Beasts in Blue Berets
The Reality Of The United NationsI feel the following is worth preserving, and as it will soon depart the original website, It's preserved here.
I've been a past supporter of the United Nations and at one time felt that the concept of a one-world government had merit, until I saw the sort of person that aspires to planetary thrones. Also, with just one planetary government, all social evolution and experimentation would cease, I'm not ready to declare that civilization has peaked, or that it is even civilized (as the following will attest).
Here, as it appeared in the New American (their subscription info is at the bottom) is the story even I found hard to believe."We are not going to achieve a new world order without paying for it in blood as well as in words and money," warned Arthur Schlesinger Jr. in the July/August 1995 issue of Foreign Affairs. Schlesinger had taken to the pages of the flagship journal of the Council on Foreign Relations to vindicate the dubious proposition that the United Nations military represents the thin blue line dividing peaceful civilization from savagery — in short, our planetary police. But what happens when the planetary police run amok and become the agents of bloodshed? When local police abuse their power, the abused have avenues of redress. From what body can those abused by the planetary police seek justice? The escalating scandal of unpunished atrocities committed by UN "peacekeepers" illustrates that the planetary police are beyond accountability.
UN "peacekeepers" torture a Somali child over fire
"Perhaps our leaders should put the question to the people: what do we want the United Nations to be?" Schlesinger wrote. "Do we want it to avert more killing fields around the planet? Or do we want it to dwindle into impotence, leaving the world to the anarchy of nation-states?" Critics of the UN should eagerly embrace such a debate — provided that a copy of the above photograph is made available to all participants. First published in the United States on the cover of the June 24th issue of the left-wing weekly Village Voice, the photograph depicts two Belgian paladins of the new world order giddily holding a Somali child over an open flame. Other series of photographs depict UN soldiers kicking and stabbing a Somali, and another soldier apparently urinating on the Somali’s dead body; yet another shows a Somali child being forced to drink salt water, vomit, and worms. A second group of photos published in the July 15th Village Voice shows the dead bodies of bound Somalis — what appears to be the work of a death squad.
One atrocity not caught on camera involved the "punishment" of a Somali child by placing him in a metal container and withholding water from him for two days; predictably, the relentless African heat killed the child. One Belgian UN soldier testified that it was a regular practice to use metal boxes as prison cells, and that other Somalis probably died similarly gruesome deaths.
One might expect the photographs and first-person accounts of such atrocities to arouse public indignation against the UN’s "planetary police," just as the endlessly replayed videotape of the Rodney King arrest turned public opinion against the Los Angeles Police Department. Perhaps this is why the photographs have been all but invisible in the United States, and precious little media attention has been devoted to an examination of UN atrocities.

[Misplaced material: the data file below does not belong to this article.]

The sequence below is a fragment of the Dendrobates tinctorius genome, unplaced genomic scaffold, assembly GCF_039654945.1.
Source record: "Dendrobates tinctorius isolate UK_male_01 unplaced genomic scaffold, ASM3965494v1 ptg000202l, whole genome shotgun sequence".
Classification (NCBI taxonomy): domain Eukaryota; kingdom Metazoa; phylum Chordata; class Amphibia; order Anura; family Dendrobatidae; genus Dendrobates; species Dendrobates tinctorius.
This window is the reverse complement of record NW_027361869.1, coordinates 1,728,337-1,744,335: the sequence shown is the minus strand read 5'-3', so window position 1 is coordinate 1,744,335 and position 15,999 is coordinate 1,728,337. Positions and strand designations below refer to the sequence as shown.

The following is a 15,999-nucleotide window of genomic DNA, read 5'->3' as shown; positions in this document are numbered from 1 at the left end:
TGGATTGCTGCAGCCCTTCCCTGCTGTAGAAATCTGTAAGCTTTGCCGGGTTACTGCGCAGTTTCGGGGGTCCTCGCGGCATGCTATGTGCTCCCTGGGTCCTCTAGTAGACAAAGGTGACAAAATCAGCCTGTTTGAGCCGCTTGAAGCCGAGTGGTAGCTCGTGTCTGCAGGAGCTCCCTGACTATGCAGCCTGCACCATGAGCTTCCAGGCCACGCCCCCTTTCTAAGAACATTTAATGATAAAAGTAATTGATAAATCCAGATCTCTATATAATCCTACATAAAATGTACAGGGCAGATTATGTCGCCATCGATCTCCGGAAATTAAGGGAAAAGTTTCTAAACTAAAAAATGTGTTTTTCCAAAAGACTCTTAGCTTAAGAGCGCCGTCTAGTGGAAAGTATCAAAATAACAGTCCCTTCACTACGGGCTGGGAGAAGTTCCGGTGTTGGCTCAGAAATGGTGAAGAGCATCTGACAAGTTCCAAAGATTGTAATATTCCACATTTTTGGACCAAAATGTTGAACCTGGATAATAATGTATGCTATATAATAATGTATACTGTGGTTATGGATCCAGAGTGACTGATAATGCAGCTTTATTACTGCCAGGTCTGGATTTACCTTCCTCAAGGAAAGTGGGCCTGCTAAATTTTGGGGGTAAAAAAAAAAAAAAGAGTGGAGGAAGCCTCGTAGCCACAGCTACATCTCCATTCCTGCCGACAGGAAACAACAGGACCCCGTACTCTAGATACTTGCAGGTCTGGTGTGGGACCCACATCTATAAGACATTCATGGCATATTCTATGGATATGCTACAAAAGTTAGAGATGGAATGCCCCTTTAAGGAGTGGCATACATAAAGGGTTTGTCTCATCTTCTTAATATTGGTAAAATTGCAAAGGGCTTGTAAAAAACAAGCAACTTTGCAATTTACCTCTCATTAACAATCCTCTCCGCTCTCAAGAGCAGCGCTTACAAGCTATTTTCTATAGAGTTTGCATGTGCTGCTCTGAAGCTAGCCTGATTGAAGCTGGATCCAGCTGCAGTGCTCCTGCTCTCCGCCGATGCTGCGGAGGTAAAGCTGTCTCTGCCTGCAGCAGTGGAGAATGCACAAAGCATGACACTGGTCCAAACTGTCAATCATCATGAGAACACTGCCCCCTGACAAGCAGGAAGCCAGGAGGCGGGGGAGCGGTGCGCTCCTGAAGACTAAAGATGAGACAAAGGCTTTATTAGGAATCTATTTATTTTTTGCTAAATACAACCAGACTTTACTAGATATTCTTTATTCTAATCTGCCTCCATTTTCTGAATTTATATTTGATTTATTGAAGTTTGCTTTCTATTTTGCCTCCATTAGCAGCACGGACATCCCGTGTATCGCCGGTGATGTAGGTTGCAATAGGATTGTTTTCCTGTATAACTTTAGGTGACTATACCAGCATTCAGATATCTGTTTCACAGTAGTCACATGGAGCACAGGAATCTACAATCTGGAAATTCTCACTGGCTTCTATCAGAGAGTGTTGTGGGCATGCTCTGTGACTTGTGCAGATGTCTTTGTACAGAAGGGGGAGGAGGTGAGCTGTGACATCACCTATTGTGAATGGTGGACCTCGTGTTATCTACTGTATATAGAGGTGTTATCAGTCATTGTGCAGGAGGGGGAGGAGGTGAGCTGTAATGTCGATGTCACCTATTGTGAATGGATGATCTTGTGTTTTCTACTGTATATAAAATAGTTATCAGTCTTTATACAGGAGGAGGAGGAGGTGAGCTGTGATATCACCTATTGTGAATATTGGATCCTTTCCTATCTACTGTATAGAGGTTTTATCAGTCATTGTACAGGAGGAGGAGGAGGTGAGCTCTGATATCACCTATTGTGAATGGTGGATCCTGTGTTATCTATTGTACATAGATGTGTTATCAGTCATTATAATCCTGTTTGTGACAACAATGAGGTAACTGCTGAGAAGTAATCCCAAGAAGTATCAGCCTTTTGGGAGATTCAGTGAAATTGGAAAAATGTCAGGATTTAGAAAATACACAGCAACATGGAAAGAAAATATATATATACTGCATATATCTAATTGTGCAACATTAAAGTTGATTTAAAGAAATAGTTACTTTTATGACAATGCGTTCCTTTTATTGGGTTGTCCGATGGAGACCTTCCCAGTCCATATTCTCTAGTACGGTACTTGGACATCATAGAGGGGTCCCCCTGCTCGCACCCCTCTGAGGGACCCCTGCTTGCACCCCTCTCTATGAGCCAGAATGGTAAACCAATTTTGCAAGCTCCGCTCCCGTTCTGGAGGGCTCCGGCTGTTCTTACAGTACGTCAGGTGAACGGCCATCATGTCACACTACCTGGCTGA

Village Voice reporter Jennifer Gould came across the accounts of the Belgian atrocities while doing an earlier story about sexual harassment of female employees at UN headquarters. "When I spoke with people at the UN, time after time I was told, ‘If you think it’s bad here, you ought to see what happens in peacekeeping operations,’" Gould told The New American. "I started looking into that issue and found that the abuses I reported were well-known and easily documented. They were all over the media abroad, and I was really surprised it hadn’t been written about over here."
Belgian military authorities launched an investigation into the atrocities following publication of a front-page story by Belgium’s Het Laatste Nieuws. In early July, Privates Claude Baert and Kurt Coelus, the two paratroopers photographed dangling the Somali child over a flame, were acquitted by a military court, which ruled that the incident — described by Baert and Coelus as a punishment for stealing — was "a form of playing without violence," according to prosecutor Luc Walleyn. And what of discipline from the UN, whose "Code of Personal Conduct for Blue Helmets" requires that peacekeepers "respect and regard the human rights of all"? Gould reports that a UN spokesman dismissed the acquittal of Baert and Coelus by insisting that "the UN is not in the habit of embarrassing governments that contribute peacekeeping troops."
For its diligence in reporting unwelcome news, Het Laatste Nieuws was rewarded with a bomb threat. Reporter Lieve Van Bastelaere informed The New American that the man arrested for making the threat owned a local bar that is frequented by many people in the military, including veterans of "peacekeeping" missions. "He apparently had been angered by what he had read," Bastelaere observed dryly. "We’ve enhanced our security here at the paper, and the police took the threat seriously, even though he may have been drunk when he made it. He claimed not to remember phoning in the threat when he was arrested."
In September, another military tribunal will be held to investigate the actions of Sergeant Dirk Nassel, the soldier photographed forcing a Somali boy to ingest worms and vomit. However, the Belgian military system — which is deeply entwined with the UN "peacekeeping" apparatus — has yet to inflict substantive penalties for abuses committed in the service of the UN. Several years ago, according to Gould, "Belgian soldiers were also accused of holding mock executions for Somali children and forcing them to dig their own graves; though their officer was given a suspended sentence, the soldiers were acquitted." It is thus firmly established in Belgian military jurisprudence that service in the new world army is a license to commit barbarities with impunity.